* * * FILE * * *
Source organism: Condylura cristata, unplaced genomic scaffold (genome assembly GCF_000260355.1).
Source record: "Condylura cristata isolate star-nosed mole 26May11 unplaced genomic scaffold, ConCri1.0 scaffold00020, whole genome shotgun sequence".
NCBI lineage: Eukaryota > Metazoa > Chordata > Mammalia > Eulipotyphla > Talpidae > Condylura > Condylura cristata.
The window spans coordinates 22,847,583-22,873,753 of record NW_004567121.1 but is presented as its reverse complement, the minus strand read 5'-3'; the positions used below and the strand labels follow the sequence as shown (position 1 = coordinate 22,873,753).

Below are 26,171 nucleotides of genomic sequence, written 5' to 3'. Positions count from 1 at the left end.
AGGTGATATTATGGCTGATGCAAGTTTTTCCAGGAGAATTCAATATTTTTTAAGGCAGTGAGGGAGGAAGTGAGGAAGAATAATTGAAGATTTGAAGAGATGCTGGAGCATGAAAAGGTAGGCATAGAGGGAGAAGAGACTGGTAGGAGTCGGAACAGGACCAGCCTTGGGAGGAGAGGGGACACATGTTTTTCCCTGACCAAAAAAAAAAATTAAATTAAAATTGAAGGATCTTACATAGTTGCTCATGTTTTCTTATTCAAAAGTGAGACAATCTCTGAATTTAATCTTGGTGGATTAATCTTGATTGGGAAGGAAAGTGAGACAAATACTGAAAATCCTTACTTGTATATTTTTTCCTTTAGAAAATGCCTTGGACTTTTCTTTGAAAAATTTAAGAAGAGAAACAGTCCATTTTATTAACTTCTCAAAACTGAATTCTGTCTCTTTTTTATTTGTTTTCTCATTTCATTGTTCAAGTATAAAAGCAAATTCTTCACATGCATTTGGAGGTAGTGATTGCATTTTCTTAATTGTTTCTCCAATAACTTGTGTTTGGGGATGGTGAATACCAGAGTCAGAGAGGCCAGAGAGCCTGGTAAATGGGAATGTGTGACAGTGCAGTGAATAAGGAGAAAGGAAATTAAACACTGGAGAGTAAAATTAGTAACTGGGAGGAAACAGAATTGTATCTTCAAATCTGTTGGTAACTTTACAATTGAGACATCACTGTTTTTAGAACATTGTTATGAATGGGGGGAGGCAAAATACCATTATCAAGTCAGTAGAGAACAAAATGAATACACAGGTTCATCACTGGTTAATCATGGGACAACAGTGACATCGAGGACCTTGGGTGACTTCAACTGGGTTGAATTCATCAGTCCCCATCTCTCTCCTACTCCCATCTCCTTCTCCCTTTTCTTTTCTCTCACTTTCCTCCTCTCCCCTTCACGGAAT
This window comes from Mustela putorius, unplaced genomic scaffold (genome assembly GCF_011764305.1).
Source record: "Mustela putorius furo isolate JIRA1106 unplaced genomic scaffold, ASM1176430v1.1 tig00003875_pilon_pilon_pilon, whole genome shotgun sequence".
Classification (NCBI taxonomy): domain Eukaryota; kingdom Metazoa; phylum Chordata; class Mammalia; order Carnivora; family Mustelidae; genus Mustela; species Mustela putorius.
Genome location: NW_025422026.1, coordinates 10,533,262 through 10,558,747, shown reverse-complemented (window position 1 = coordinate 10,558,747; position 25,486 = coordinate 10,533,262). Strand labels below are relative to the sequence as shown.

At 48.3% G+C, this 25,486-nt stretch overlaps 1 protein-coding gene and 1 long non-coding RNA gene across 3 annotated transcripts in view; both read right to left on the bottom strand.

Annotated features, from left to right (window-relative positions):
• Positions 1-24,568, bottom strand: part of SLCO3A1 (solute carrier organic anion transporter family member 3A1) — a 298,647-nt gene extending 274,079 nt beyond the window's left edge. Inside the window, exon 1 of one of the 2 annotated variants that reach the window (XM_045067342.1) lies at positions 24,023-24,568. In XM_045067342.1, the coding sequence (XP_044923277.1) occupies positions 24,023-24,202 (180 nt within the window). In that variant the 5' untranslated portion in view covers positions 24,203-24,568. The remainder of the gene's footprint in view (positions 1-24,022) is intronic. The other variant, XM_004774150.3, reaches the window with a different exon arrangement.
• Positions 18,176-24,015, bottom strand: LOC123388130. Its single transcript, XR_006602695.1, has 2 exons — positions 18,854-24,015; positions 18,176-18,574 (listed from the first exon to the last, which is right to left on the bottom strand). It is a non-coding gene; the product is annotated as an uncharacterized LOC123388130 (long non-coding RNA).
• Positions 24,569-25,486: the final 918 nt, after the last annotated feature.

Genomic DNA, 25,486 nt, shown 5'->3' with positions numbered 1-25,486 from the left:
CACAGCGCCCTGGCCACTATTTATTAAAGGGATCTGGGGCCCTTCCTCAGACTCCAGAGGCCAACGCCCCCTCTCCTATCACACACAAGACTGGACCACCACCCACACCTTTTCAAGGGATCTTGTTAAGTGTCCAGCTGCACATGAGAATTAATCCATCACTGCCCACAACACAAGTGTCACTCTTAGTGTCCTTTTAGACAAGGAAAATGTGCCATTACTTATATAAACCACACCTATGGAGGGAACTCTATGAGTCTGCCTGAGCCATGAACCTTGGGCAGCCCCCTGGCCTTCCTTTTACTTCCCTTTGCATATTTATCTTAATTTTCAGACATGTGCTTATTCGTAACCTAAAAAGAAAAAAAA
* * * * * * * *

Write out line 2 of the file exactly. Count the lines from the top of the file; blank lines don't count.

Source record: "Condylura cristata isolate star-nosed mole 26May11 unplaced genomic scaffold, ConCri1.0 scaffold00020, whole genome shotgun sequence".